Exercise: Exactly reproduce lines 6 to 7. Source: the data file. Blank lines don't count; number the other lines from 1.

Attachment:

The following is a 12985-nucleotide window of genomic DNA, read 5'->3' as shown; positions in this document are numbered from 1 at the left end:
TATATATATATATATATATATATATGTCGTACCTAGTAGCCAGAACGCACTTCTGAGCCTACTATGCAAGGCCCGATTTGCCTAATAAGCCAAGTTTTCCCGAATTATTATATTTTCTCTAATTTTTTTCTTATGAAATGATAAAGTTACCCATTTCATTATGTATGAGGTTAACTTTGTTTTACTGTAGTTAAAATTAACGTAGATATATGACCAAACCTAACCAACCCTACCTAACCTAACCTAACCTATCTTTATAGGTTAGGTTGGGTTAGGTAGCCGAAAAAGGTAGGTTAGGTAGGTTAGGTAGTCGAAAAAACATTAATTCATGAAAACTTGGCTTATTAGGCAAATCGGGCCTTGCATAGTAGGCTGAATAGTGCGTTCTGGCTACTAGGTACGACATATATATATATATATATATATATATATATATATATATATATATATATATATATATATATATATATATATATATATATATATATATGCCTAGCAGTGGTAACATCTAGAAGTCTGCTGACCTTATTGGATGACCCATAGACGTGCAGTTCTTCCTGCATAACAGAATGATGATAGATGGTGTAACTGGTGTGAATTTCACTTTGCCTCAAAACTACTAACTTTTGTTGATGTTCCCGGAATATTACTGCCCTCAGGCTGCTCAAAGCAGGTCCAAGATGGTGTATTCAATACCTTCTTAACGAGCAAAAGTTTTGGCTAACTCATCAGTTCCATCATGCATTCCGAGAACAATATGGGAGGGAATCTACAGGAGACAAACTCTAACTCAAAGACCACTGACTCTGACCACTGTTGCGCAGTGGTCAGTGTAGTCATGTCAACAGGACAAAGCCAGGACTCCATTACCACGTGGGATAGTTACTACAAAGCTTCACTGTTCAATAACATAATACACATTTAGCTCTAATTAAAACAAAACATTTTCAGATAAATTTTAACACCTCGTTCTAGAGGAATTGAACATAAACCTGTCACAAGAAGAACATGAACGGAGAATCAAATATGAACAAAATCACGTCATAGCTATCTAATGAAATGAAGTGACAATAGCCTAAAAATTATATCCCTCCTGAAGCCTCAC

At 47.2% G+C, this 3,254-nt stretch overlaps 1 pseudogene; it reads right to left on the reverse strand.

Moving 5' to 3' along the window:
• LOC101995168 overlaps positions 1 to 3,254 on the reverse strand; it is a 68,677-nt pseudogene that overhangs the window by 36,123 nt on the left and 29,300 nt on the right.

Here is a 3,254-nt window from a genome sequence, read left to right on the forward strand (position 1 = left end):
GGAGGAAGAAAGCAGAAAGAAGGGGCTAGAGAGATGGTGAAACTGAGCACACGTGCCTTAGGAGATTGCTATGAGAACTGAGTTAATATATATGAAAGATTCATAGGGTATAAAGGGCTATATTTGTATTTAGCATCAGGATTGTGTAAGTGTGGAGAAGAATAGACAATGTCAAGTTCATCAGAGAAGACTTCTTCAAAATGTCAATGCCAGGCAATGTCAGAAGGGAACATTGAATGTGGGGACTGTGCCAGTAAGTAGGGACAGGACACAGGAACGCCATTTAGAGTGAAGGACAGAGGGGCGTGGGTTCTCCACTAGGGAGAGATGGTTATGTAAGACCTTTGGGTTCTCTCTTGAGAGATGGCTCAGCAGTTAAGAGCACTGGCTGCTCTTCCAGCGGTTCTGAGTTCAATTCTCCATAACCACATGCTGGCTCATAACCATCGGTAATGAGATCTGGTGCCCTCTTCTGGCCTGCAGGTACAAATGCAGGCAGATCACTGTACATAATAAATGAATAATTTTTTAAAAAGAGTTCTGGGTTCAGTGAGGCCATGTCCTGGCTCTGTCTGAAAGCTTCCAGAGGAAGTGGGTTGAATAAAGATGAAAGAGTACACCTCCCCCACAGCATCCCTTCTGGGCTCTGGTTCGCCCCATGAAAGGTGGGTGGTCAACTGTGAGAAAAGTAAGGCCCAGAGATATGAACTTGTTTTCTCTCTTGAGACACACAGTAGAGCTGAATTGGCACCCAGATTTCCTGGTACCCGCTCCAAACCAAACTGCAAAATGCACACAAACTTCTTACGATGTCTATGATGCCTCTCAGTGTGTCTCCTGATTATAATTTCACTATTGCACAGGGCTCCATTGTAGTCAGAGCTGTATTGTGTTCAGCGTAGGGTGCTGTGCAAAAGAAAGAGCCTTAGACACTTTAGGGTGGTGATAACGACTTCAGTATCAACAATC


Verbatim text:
Here is a 3,254-nt window from a genome sequence, read left to right on the forward strand (position 1 = left end):
GGAGGAAGAAAGCAGAAAGAAGGGGCTAGAGAGATGGTGAAACTGAGCACACGTGCCTTAGGAGATTGCTATGAGAACTGAGTTAATATATATGAAAGATTCATAGGGTATAAAGGGCTATATTTGTATTTAGCATCAGGATTGTGTAAGTGTGGAGAAGAATAGACAATGTCAAGTTCATCAGAGAAGACTTCTTCAAAATGTCAATGCCAGGCAATGTCAGAAGGGAACATTGAATGTGGGGACTGTGCCAGTAAGTAGGGACAGGACACAGGAACGCCATTTAGAGTGAAGGACAGAGGGGCGTGGGTTCTCCACTAGGGAGAGATGGTTATGTAAGACCTTTGGGTTCTCTCTTGAGAGATGGCTCAGCAGTTAAGAGCACTGGCTGCTCTTCCAGCGGTTCTGAGTTCAATTCTCCATAACCACATGCTGGCTCATAACCATCGGTAATGAGATCTGGTGCCCTCTTCTGGCCTGCAGGTACAAATGCAGGCAGATCACTGTACATAATAAATGAATAATTTTTTAAAAAGAGTTCTGGGTTCAGTGAGGCCATGTCCTGGCTCTGTCTGAAAGCTTCCAGAGGAAGTGGGTTGAATAAAGATGAAAGAGTACACCTCCCCCACAGCATCCCTTCTGGGCTCTGGTTCGCCCCATGAAAGGTGGGTGGTCAACTGTGAGAAAAGTAAGGCCCAGAGATATGAACTTGTTTTCTCTCTTGAGACACACAGTAGAGCTGAATTGGCACCCAGATTTCCTGGTACCCGCTCCAAACCAAACTGCAAAATGCACACAAACTTCTTACGATGTCTATGATGCCTCTCAGTGTGTCTCCTGATTATAATTTCACTATTGCACAGGGCTCCATTGTAGTCAGAGCTGTATTGTGTTCAGCGTAGGGTGCTGTGCAAAAGAAAGAGCCTTAGACACTTTAGGGTGGTGATAACGACTTCAGTATCAACAATC